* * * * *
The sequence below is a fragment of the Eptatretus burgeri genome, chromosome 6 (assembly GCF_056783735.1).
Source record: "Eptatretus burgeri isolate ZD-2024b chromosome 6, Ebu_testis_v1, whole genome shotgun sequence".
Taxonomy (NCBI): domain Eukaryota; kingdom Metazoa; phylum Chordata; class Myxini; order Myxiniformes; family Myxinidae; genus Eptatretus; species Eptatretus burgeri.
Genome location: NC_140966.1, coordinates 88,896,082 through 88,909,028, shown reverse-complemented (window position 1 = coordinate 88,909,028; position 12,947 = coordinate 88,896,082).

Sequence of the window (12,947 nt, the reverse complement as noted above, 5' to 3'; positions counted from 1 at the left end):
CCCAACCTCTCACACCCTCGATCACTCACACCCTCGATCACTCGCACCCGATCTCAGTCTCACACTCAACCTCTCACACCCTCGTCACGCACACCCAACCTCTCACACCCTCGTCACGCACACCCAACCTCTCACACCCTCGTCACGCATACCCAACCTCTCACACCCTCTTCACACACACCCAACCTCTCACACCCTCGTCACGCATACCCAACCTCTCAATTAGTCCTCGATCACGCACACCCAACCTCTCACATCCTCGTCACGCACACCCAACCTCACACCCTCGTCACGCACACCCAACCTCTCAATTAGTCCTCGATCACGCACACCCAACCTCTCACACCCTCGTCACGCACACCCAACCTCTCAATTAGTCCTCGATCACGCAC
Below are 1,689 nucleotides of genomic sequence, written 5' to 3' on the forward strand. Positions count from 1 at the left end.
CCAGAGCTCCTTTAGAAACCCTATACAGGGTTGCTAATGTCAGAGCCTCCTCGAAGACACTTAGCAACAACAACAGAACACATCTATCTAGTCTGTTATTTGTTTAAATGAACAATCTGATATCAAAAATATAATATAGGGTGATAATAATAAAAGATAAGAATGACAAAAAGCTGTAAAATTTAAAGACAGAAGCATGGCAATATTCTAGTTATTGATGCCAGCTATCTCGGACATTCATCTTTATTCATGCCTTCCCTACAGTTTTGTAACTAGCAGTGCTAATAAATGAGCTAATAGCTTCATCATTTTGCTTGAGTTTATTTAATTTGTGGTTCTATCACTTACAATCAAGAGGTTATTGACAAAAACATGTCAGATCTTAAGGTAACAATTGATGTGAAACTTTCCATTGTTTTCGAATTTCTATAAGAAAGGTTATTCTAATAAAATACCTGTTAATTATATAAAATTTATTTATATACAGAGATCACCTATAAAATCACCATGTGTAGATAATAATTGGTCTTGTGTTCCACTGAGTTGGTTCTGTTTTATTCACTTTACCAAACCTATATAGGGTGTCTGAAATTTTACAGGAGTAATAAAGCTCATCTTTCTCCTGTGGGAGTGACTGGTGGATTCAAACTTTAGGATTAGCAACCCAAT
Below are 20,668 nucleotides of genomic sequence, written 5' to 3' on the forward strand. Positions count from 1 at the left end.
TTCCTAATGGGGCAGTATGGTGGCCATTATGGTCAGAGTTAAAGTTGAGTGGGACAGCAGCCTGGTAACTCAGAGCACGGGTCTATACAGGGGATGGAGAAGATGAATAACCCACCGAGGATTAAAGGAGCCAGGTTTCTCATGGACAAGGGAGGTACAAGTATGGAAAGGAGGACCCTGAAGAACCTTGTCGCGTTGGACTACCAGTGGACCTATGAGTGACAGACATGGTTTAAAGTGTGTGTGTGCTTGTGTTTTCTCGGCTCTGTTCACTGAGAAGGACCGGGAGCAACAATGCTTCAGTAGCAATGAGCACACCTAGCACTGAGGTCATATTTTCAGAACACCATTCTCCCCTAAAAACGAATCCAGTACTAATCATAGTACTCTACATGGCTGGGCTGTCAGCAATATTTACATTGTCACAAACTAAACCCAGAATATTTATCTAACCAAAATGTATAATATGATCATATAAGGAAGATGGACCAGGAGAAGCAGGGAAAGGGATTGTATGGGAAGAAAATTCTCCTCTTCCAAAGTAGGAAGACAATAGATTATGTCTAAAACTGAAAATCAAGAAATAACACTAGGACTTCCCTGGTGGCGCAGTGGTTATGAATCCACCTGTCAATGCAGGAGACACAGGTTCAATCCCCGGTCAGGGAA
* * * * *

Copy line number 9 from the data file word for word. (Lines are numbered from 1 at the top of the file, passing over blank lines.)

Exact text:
Below are 20,668 nucleotides of genomic sequence, written 5' to 3' on the forward strand. Positions count from 1 at the left end.